Controversy over building plans for an Islamic community center and mosque near New York's ground zero ignited a national debate about religious freedom that kept the story in the news for months.
The story was recently voted the No. 1 religion story of 2010 in the annual Top 10 Religion News Stories of the Year poll for members of the Religion Newswriters Association, based in Columbia, Mo. The Islamic center's leading proponent, Imam Feisal Abdul Rauf, was voted the 2010 Religion Newsmaker of the Year.
As newsmaker of the year, Rauf beat out Pope Benedict XVI and Sarah Palin, who argued in her second best-selling book that candidates for office should take a public Christian stand.
Here are the Top 10 Religion Stories of 2010:
1. A proposal to build an Islamic center and mosque near ground zero leads to a national debate on religious freedom as the 9/11 anniversary approaches. Public opinion and outcry over the mosque reached a peak when a pastor of a small Florida church threatened to burn a Quran in protest, a bravado that fueled fears of international backlash against the United States until the pastor backed down.
2. The catastrophic earthquake in Haiti sparks international relief efforts from varied faith-based groups. Efforts from Idaho Southern Baptists lead to child-smuggling accusations, and leader Laura Silsby is imprisoned for four months.
3. Pope Benedict XVI is accused of delaying church action against pedophile priests in the U.S. and other countries while he led the Vatican office in charge of discipline from 1981 to 2005; several bishops resign.
4. The rise of the tea party movement. Mormon Glenn Beck pushes a Washington rally. Midterm election results are mixed. A tea party candidate who loses, Delaware candidate Christine O'Donnell, was pilloried for responding to critics with an ad that stated, "I am not a witch."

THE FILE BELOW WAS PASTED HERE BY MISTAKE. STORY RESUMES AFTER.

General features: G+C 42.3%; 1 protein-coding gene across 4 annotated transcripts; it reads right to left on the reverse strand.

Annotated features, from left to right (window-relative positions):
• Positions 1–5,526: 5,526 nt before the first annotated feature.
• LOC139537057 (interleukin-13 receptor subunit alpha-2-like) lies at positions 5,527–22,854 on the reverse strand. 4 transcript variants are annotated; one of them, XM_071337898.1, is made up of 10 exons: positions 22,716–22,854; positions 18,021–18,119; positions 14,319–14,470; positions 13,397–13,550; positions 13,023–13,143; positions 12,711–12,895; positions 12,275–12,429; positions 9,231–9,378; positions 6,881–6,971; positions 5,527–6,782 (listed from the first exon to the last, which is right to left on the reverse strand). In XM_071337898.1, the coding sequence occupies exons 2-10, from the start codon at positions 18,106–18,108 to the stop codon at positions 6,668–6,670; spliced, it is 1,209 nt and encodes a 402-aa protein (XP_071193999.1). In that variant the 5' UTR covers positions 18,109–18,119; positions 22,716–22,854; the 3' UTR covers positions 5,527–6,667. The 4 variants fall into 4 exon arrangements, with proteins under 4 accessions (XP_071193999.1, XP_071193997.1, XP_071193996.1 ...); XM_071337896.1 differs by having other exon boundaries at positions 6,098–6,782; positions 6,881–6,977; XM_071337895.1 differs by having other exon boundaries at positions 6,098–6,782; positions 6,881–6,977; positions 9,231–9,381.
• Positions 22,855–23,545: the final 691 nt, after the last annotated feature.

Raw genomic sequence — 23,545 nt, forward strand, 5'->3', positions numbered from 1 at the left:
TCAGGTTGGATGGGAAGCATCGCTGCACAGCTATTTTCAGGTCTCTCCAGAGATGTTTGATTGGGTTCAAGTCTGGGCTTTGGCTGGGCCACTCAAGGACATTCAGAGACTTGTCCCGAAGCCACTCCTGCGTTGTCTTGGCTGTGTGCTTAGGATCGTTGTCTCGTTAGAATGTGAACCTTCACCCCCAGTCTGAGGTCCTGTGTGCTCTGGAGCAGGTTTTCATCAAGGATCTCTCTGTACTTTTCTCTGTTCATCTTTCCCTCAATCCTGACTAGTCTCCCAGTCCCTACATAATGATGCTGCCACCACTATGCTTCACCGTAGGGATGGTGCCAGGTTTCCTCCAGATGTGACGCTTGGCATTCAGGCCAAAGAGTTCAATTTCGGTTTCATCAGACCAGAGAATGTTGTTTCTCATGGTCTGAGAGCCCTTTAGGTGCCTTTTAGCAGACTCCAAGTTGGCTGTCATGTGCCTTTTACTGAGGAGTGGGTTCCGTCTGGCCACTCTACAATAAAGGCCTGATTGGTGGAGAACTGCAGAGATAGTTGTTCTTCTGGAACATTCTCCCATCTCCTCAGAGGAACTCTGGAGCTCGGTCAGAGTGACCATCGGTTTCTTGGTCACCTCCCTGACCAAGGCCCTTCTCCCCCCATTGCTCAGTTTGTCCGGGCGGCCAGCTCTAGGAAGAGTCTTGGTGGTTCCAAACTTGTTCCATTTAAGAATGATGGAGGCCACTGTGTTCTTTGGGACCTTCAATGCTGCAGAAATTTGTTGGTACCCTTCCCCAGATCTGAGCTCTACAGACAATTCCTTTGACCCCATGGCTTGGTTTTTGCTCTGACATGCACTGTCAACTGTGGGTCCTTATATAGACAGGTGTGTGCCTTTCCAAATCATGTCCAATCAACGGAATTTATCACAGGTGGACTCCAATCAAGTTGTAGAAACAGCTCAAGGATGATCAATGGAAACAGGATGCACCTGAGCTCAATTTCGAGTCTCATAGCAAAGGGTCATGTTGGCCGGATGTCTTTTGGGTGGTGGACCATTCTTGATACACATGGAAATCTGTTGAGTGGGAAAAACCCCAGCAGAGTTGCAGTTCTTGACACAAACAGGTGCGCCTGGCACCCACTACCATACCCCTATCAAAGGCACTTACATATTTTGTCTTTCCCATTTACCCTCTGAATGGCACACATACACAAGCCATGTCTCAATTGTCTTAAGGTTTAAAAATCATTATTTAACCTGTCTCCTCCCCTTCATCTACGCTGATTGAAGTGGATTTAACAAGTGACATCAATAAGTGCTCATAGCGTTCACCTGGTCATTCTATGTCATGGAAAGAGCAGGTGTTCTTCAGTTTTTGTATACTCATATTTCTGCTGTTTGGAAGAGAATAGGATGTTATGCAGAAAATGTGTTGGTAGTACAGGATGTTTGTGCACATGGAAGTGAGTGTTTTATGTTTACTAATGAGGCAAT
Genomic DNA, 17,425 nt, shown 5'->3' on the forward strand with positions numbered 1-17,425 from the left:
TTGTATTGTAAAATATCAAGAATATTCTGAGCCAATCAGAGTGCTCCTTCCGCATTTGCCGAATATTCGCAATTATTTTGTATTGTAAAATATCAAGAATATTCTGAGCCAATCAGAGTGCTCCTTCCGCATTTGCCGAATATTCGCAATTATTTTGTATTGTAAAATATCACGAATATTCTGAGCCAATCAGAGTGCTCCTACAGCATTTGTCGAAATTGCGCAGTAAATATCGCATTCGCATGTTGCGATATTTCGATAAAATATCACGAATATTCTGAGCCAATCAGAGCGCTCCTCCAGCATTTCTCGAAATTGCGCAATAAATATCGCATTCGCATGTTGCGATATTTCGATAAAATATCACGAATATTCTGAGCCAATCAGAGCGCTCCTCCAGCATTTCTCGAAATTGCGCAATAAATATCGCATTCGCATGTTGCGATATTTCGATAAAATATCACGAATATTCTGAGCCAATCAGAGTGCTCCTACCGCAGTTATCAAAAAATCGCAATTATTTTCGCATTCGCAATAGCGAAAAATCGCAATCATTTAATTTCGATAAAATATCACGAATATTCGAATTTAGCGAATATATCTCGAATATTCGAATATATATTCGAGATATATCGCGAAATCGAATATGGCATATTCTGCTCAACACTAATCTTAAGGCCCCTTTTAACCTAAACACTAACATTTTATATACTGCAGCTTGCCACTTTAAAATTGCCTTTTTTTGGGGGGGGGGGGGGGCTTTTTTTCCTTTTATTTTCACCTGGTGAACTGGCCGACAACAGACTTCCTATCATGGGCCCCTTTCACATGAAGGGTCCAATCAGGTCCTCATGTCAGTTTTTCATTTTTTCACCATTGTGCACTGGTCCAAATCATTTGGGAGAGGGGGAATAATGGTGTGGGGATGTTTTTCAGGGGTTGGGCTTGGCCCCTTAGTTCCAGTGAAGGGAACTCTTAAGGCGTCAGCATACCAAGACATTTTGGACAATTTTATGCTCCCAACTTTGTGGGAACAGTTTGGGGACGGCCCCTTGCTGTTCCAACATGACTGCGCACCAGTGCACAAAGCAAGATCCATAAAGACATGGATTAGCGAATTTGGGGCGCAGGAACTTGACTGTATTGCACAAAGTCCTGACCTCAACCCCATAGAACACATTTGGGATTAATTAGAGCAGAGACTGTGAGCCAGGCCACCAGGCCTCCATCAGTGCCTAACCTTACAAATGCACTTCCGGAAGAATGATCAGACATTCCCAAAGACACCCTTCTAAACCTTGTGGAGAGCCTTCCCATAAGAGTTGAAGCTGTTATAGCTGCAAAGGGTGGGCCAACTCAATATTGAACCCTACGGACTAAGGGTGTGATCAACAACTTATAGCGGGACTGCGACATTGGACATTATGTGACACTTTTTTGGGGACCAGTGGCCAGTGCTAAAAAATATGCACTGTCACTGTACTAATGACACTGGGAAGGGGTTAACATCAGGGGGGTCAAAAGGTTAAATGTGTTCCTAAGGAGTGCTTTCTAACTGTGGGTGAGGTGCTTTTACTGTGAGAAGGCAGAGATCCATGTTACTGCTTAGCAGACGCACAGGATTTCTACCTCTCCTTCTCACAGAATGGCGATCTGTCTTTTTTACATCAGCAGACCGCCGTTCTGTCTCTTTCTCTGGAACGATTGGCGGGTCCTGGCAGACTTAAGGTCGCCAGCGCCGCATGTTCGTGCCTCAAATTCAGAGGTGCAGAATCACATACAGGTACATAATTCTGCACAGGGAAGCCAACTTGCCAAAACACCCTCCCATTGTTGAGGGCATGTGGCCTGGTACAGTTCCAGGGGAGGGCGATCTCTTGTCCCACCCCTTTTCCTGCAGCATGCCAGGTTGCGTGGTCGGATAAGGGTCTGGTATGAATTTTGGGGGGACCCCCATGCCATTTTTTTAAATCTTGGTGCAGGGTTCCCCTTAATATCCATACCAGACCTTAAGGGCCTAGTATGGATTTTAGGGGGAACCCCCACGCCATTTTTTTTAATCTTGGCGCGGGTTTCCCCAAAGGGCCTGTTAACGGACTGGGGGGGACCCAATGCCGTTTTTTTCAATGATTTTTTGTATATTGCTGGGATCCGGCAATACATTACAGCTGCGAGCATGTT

5. President Obama signs the health care reform bill for which many faith-based groups labored. Catholic bishops voice a strong opposition to the bill because of the belief that it provides funding for abortions.
6. The General Assembly of the Presbyterian Church (U.S.A.) votes for the fourth time to lift the ban on non-celibate gay clergy and succeeds. The Episcopal Church is asked by the Archbishop of Canterbury to take a lesser role in the Anglican Communion after a lesbian assistant bishop is ordained.
7. Churches and ministries continue to struggle during the economic slump: the Crystal Cathedral declares bankruptcy; the Lutheran publishing house, Augsburg Fortress, drops its pension plan; Focus on the Family cuts 110 employees; and the Seventh-day Adventist publishing arm removes top executives.
8. Several suicides are attributed to bullying of homosexual students, including a New Jersey college student whose roommate allegedly video taped him during a sexual encounter. Several religious voices take part in the “It Gets Better” YouTube video project to encourage gay youth not to succumb to depression or suicide.
9. The U.S. Religious Knowledge Survey released by the Pew Forum reveals that atheists, agnostics, Jews and Mormons are the most knowledgeable when it comes to general religion questions.
10. The U.S. Supreme Court convenes for the first time ever without a Protestant member (six Catholics and three Jews). The court hears arguments in the case of the Kansas church that loudly protests at the funerals of servicemen; the decision is expected in spring 2011.
-- Religion Newswriters Association
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